Our second day on this epic 200 km long cycle ride down the Nakdong River almost began at the unholy hour of 0330 in the morning, when I heard the surreal combination of a call to prayer combined with a droning snore akin to that of an ogre. Our night in the temple wasn’t quite as peaceful as I’d imagined but thankfully I wasn’t awake for long.
We rose again at 0600. It was breakfast time, and the ladies who had seemed so sweet upon our arrival were barking at us to wake up and eat our pumpkin leaf soup and rice porridge. It was a hearty start to the day, a world away from the bowl of oatmeal, granola and orange juice which I dreamed of, but it was substantial fuel for the 100 km we were about to cover. Today we knew we had to make some progress if we were going to make it to Busan.
Although a little groggy, when we stepped out of the temple home and glanced around at our surroundings we felt lucky to have stumbled across this unknown little place of Changnyeong-gun (창녕군). Overlooking a particularly wide stretch of river, the temple was perched on a hill and in the blue-ish light of morning looked absolutely beautiful. Of course colourful lanterns were hung for Buddhas birthday and as we stretched our already aching muscle the low, sombre chant of Buddhist prayer rung out over the statues and pagodas.
The ride started with a steep climb, followed by a rapid downhill past a cattle farm and back on to the flats of the river. Our adrenaline was pumping and I rode ahead to find supplies for the day.
The store was well stocked and I bought out their stock of Kimbap, a delicious rice snack with is stuffed with a filling of your choice and wrapped in seaweed. This is certainly the second snack of champions in Korea, and fueled our efforts to reach the coast. One begins to cross the river more often as you near the ocean, which lifts the spirits, as each bridge is slightly longer, and reminds you that pedal by pedal you’re getting slightly closer to your finish line.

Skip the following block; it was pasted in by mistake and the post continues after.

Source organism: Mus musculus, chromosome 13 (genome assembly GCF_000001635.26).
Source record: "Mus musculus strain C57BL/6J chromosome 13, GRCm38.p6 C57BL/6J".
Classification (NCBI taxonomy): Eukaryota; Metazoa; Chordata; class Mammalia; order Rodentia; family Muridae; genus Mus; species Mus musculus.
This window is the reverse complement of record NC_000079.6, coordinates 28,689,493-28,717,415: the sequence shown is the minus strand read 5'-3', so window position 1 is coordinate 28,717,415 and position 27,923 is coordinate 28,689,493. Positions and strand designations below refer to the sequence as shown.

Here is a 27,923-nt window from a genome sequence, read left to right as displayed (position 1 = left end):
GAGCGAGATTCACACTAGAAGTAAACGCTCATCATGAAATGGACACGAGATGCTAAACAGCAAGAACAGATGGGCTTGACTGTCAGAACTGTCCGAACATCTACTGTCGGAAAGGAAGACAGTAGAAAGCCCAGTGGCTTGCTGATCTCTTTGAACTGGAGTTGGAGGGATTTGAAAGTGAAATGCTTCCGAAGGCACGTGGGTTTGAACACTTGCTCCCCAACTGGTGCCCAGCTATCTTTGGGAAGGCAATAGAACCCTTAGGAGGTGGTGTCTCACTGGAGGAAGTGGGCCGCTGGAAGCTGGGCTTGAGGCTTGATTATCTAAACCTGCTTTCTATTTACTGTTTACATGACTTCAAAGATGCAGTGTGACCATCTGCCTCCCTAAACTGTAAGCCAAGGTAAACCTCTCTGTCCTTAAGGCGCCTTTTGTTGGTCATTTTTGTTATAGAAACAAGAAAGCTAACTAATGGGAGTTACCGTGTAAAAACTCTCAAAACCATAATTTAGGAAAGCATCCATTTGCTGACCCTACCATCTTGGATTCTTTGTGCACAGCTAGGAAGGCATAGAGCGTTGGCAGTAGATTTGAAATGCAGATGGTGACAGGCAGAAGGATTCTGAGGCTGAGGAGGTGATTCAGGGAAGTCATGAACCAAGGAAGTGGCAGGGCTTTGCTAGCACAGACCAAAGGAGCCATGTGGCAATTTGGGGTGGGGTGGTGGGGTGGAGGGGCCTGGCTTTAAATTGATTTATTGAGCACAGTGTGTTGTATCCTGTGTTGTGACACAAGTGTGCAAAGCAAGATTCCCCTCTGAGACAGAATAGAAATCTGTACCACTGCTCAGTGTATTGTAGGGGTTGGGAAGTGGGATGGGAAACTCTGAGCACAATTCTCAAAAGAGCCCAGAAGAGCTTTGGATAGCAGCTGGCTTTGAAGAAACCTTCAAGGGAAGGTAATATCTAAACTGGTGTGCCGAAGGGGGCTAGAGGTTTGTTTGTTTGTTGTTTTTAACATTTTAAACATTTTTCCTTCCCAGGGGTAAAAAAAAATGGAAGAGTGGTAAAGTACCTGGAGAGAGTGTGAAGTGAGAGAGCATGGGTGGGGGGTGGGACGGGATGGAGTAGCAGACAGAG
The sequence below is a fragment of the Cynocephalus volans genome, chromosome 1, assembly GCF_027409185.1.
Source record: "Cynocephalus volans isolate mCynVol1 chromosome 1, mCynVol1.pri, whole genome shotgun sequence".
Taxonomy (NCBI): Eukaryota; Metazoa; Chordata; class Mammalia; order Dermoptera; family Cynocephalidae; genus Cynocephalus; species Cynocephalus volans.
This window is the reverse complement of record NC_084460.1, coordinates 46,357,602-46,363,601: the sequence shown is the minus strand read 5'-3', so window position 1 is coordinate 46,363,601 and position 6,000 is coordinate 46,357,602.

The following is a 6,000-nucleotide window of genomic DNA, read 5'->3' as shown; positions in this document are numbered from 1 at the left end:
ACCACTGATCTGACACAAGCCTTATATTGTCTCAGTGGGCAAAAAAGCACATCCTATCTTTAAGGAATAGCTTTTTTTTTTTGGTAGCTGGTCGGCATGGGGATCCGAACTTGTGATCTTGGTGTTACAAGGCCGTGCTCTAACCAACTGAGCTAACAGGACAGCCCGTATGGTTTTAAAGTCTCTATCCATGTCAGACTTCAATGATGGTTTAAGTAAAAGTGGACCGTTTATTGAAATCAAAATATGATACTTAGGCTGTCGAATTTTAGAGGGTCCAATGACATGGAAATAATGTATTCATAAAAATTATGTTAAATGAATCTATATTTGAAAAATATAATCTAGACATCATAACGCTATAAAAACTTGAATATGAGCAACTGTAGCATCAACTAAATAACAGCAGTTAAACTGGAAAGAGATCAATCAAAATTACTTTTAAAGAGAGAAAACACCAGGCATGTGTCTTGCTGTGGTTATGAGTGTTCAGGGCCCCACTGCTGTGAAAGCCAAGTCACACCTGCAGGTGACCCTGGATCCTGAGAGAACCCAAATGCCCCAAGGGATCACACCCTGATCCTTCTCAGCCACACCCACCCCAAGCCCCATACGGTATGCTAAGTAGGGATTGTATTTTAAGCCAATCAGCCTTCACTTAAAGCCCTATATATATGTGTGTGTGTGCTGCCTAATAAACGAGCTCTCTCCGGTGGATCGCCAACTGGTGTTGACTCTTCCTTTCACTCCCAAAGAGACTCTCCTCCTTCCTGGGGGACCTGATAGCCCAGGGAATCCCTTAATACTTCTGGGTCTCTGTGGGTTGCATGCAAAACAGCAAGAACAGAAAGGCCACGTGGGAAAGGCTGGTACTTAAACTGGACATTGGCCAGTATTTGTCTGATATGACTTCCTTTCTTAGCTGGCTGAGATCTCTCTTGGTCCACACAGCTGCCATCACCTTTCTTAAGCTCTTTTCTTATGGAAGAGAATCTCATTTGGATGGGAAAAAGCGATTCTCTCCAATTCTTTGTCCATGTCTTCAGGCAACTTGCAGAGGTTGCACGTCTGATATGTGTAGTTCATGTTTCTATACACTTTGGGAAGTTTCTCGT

It’s around this point that you also start to veer off of the flats and up the steep hills. The worst we encountered was a mammoth 2 km climb up a 17% gradient, but it’s not too bad if you get off to push your bike every now and then. We reached the summit and flew down the other side, our momentum carrying us back across the river and onto it’s banks.
We stopped for a Kimbap picnic under the baking sun, which quelled our hunger for another hour. It didn’t last long though, with another long climb up a steep hill, but we soon found the nearest town, Namji-eup (남지읍), and within it a nice big plate of pork cutlets and rice.The meal marked a half way point for the journey, but that meant we still had a solid 100 kilometres to go.
This temple across the bridge and outside the town was the perfect little digestion break before beginning the journey once more. Just like so many other beautiful temples in Korea it was a complete surprise that isn’t written in any guidebook, making it all the more special.
Back on the river the cycle lanes relented and gave us nice long straights to make up some ground. The only downside with such riding is that your muscles tire with the monotony and, ironically, you long for the variety of a more strenuous hill to keep your mind alert. And of course those gorgeous, wind-in-your hair downhills.
Just when we thought we couldn’t take much more the sun began a beautiful descent. We pushed on and on, exhausted, me pulling Jade along every 200m while she looked longingly at every dilapidated building we passed, trying to make it to the next town we had spotted on our map, as the sun teased us in orange and pink. There is nothing quite like a sunset reflected in water is there?
That’s the incredible thing about such a long, physically demanding journey; whenever you feel your muscles start to burn, or your mind become numb with the long straight roads, something will happen to spur you on, to motivate you. Maybe it will be a random red poppy in the grass, 2 deers chasing each other in a field, an incredible sunset or an excruciating climb followed by a relieving soar down. And in the back of your mind there is always the pull of the finish line and the knowledge that if you do complete your journey you will undoubtedly be a bigger badass than before.